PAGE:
“Penn State recently decreed that three student-led outdoor adventure groups—the hiking club, the cave exploration club, and the scuba club—would have to disband due to safety liability concerns, even though none of the long-running clubs had ever reported a problem.” In the case of hiking, a “key issue for administrators was that the Outing Club frequently visit locations with poor cell phone coverage.” [Lenore Skenazy and Robby Soave, Reason]
“Timothy D. Hoffman broke his neck when he sprinted down a dock and slammed headfirst into the bottom of the shallow river. Good luck collecting, though: The defendant, C&D Dock Works, filed for Chapter 7 bankruptcy because of the incident.” According to those present, Hoffman jumped in on a dare to win money from co-workers; the owner of the dock works said there had been a rail at the dock’s edge. [Obscure Store; Orlando Sentinel]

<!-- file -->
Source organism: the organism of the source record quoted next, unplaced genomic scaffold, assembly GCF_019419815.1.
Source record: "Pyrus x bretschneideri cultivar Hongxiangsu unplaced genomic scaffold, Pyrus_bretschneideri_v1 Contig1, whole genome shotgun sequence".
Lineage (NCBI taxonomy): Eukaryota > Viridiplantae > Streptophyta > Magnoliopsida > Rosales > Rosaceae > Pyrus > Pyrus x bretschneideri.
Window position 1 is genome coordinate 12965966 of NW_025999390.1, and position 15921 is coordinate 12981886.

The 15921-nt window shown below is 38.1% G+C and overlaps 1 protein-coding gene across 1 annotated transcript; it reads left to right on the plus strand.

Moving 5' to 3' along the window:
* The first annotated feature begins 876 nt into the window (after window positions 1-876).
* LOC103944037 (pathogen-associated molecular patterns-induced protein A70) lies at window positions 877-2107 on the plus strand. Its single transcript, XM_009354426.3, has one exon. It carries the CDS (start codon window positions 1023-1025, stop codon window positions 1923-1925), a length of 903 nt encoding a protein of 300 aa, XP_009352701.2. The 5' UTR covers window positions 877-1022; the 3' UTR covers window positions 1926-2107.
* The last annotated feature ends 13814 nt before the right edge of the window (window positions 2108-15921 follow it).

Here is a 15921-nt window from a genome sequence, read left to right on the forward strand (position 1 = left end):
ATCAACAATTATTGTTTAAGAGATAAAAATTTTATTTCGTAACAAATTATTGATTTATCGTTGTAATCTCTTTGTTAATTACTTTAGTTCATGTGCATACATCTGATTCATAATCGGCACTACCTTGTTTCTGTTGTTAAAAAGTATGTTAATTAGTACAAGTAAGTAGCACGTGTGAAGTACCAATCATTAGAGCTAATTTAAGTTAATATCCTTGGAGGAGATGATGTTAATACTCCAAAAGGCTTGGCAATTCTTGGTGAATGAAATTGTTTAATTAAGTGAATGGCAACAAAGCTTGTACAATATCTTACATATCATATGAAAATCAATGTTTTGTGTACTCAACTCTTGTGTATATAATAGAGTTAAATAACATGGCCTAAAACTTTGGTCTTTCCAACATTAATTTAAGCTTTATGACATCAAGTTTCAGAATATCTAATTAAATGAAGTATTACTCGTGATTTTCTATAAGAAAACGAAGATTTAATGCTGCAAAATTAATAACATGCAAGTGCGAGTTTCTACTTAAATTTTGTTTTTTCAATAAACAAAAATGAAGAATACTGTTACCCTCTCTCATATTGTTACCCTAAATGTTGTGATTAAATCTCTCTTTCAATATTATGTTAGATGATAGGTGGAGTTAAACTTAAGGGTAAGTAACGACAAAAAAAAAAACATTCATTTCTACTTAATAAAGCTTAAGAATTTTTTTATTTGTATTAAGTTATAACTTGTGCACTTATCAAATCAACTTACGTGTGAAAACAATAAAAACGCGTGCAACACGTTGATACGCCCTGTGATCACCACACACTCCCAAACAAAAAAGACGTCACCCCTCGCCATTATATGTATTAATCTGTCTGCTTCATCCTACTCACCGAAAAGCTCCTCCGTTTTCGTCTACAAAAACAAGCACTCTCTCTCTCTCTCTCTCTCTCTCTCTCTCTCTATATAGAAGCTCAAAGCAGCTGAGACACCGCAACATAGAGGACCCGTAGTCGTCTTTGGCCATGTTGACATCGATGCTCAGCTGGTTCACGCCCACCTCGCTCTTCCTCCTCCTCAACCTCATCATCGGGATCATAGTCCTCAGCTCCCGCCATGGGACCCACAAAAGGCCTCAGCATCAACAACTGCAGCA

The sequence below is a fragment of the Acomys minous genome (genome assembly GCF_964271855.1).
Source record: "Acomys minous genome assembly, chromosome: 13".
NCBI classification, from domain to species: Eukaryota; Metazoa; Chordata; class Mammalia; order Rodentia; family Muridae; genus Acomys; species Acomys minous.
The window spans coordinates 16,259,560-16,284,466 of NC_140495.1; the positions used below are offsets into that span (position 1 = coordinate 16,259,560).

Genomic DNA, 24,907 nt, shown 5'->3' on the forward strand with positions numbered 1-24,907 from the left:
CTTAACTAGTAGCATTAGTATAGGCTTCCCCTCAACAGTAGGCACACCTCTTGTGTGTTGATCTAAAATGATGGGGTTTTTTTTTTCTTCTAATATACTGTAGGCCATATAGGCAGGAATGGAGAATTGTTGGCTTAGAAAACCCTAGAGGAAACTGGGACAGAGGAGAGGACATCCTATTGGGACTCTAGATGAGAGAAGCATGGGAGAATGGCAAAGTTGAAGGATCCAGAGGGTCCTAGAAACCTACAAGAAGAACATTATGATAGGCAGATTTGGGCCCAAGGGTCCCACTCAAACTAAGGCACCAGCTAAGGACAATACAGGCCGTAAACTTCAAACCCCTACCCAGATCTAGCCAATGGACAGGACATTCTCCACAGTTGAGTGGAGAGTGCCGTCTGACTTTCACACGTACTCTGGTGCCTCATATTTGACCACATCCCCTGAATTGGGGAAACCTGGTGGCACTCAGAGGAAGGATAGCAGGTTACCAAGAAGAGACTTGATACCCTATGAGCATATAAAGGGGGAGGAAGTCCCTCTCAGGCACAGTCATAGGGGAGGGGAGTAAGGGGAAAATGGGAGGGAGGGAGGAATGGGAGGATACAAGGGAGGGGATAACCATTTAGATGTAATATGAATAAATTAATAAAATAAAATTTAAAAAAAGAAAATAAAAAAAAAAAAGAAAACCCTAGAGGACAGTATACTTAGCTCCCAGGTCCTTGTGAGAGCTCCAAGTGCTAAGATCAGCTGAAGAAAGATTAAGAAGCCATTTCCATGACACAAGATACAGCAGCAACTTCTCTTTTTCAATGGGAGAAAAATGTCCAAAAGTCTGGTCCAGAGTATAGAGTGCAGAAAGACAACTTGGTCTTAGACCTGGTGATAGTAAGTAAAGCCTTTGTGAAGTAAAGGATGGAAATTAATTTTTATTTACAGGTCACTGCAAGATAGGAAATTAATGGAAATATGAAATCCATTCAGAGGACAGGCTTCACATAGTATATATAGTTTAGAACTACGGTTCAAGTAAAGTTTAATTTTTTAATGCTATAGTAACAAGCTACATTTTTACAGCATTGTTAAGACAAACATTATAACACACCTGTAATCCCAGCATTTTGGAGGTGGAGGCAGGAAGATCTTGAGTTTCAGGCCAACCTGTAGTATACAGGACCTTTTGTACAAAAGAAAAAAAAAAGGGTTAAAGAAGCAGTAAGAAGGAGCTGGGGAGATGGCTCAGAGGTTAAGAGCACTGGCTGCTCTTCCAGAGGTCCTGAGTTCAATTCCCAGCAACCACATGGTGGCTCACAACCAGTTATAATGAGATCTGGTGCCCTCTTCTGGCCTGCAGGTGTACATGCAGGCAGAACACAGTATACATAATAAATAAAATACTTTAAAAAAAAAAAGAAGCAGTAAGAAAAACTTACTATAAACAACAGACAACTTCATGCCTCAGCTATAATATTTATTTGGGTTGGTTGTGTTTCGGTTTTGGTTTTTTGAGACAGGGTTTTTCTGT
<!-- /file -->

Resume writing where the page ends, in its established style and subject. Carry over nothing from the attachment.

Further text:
Philip James Dederer acknowledges seeing a “No Diving” sign on the Foster/Tuncurry Bridge in New South Wales, but dove anyway, and the 14-year-old became paralyzed as a result. He sued: “[The sign] just told me I shouldn’t dive – it did not put any danger into it.” The court bought the argument, and Australian taxpayers are now on the hook for A$1,050,000. (Dederer v. Roads and Traffic Authority, 2005 NSWSC 185; “Bridge diving victim awarded $1m”, Sydney Morning Herald, Mar. 18). An Australian blawger, David Starkoff, defends the judgment.